How many kinds of secret are there?

Trick question:

How many different classifications of document should you have?

The answer: two.



Documents should be “public” or “private”.

Public documents need not necessarily be published public documents, but contain information that is not important to keep from the public. By fact, any document that has been published is already public, no matter what you’d like it to be.


Private documents should be attached to an explicit or implicit list of people who are entitled to view them, and there should be policies, procedures, practices and phreakin’ ACLs in place to make sure that their privacy is not broken.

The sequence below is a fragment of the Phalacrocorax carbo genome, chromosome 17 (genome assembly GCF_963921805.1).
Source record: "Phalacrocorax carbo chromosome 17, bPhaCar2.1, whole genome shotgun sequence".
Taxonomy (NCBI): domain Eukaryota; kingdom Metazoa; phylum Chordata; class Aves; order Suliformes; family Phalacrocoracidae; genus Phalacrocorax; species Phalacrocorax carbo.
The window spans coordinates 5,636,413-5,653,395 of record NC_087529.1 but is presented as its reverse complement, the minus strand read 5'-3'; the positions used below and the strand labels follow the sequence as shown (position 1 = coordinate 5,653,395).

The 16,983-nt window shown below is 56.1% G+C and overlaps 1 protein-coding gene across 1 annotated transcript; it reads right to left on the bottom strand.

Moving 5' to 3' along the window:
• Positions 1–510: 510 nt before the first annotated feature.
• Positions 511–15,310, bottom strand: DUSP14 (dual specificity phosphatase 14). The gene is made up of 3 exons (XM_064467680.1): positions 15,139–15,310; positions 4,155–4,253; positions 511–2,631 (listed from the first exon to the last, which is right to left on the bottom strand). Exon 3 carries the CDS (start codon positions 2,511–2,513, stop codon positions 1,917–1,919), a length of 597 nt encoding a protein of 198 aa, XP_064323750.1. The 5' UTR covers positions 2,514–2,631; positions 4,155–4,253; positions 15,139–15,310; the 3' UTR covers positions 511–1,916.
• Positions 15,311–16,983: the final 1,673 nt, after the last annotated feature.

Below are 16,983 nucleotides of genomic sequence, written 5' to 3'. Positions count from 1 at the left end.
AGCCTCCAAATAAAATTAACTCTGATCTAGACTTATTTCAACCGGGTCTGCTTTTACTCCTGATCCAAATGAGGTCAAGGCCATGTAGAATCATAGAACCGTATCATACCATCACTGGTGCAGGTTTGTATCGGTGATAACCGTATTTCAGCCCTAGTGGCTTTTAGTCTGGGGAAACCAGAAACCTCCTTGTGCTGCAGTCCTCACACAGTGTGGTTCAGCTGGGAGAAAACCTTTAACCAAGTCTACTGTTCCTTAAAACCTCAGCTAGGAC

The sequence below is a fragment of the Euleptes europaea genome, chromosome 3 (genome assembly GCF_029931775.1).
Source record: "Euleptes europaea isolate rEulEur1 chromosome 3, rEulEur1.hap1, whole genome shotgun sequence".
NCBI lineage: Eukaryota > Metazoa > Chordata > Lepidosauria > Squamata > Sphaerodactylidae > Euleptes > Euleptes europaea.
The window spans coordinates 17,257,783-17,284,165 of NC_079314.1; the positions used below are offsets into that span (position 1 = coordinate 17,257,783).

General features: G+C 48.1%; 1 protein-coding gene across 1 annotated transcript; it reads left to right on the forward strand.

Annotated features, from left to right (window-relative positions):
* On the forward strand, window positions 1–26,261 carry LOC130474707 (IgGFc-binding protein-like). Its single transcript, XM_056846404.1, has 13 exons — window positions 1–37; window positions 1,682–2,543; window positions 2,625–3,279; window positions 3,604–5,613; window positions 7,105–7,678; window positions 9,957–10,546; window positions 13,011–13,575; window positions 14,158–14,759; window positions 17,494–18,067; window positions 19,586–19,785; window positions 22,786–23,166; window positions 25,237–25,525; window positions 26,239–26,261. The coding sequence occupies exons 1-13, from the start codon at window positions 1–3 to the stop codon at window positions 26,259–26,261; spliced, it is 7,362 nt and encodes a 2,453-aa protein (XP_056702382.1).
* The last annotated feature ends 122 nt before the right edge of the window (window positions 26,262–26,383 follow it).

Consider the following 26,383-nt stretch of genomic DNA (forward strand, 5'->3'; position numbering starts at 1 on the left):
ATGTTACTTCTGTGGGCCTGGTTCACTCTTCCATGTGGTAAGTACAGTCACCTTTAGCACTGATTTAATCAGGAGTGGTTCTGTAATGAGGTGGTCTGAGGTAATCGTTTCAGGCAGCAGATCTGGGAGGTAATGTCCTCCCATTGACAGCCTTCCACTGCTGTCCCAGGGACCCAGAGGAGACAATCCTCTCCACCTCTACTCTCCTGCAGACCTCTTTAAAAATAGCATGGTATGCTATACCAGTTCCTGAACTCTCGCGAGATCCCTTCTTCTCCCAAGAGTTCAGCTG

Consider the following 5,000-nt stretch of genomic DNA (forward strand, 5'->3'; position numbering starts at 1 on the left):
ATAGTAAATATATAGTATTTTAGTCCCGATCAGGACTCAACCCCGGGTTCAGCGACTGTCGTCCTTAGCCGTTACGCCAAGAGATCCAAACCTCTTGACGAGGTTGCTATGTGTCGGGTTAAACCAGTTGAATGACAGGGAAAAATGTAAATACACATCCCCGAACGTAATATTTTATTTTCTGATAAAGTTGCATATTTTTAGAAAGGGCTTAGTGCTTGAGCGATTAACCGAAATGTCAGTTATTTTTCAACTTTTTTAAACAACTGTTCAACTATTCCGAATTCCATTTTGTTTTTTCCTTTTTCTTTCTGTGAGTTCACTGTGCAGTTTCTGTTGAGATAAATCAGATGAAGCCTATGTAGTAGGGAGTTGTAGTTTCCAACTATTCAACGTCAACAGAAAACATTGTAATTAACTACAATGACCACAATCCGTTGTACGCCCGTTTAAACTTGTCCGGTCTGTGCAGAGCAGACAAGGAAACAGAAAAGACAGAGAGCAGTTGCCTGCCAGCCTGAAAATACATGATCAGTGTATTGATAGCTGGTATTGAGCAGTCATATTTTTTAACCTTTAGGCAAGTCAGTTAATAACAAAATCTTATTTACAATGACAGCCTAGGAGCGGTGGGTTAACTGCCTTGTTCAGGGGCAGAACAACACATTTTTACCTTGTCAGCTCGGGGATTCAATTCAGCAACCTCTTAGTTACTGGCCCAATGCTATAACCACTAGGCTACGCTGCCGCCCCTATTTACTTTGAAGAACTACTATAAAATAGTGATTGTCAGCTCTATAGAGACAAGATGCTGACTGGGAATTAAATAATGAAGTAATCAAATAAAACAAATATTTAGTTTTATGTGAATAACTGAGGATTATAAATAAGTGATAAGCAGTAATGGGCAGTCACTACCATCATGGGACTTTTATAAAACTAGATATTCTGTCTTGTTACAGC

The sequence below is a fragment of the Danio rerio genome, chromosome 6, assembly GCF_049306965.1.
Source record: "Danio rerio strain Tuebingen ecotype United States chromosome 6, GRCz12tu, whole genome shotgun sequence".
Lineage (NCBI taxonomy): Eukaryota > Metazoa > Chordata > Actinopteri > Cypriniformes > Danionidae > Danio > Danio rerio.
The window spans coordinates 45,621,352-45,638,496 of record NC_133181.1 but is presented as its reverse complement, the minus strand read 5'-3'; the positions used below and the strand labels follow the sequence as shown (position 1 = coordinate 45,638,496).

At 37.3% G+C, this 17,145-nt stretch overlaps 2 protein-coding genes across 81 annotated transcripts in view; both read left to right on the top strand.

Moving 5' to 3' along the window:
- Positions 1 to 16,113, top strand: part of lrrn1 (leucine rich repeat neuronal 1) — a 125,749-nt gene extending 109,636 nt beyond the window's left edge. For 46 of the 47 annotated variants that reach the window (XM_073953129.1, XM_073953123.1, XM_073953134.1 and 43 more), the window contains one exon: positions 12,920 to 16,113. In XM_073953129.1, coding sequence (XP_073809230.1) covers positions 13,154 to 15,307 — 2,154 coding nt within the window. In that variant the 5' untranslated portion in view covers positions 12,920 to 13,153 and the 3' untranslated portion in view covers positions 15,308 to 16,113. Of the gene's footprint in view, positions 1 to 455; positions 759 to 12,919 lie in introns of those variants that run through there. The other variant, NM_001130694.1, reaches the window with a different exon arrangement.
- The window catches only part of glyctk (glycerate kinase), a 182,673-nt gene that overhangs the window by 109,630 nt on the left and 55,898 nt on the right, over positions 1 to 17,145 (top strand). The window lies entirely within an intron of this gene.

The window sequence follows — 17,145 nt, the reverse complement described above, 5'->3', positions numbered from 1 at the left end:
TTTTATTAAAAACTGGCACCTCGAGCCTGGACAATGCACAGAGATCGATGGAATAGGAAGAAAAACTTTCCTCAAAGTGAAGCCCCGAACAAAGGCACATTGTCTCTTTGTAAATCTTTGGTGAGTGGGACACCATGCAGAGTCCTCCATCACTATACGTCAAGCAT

Can you think of a document secrecy category that isn’t covered by this?

2 Responses to How many kinds of secret are there?

  • Pat Telford says:

    If you ask Enron, there is a third level of secrecy that they were unfortunately not aware of. Documents that are so secret that NOBODY should EVER see them again. Normally we would call these *deleted* documents, but maybe we should be looking for a better name. e.g. “Mon dieu! I just accidentally marked my database as secrecy type three”.

  • Alun Jones says:

    You see, that’s the trouble with information – once you’ve let somebody know the information, there is no way to make sure that they un-know it. Once the genie is out of the bottle…

    And then, you get into the state of playing Prisoner’s Dilemma against the other people that know the secret – if you all stay quiet, noone goes to jail; if one of you pipes up, he stays out of jail, and the rest go in. The only way to guarantee that you’re going to stay out of jail is to be the first one who pipes up.

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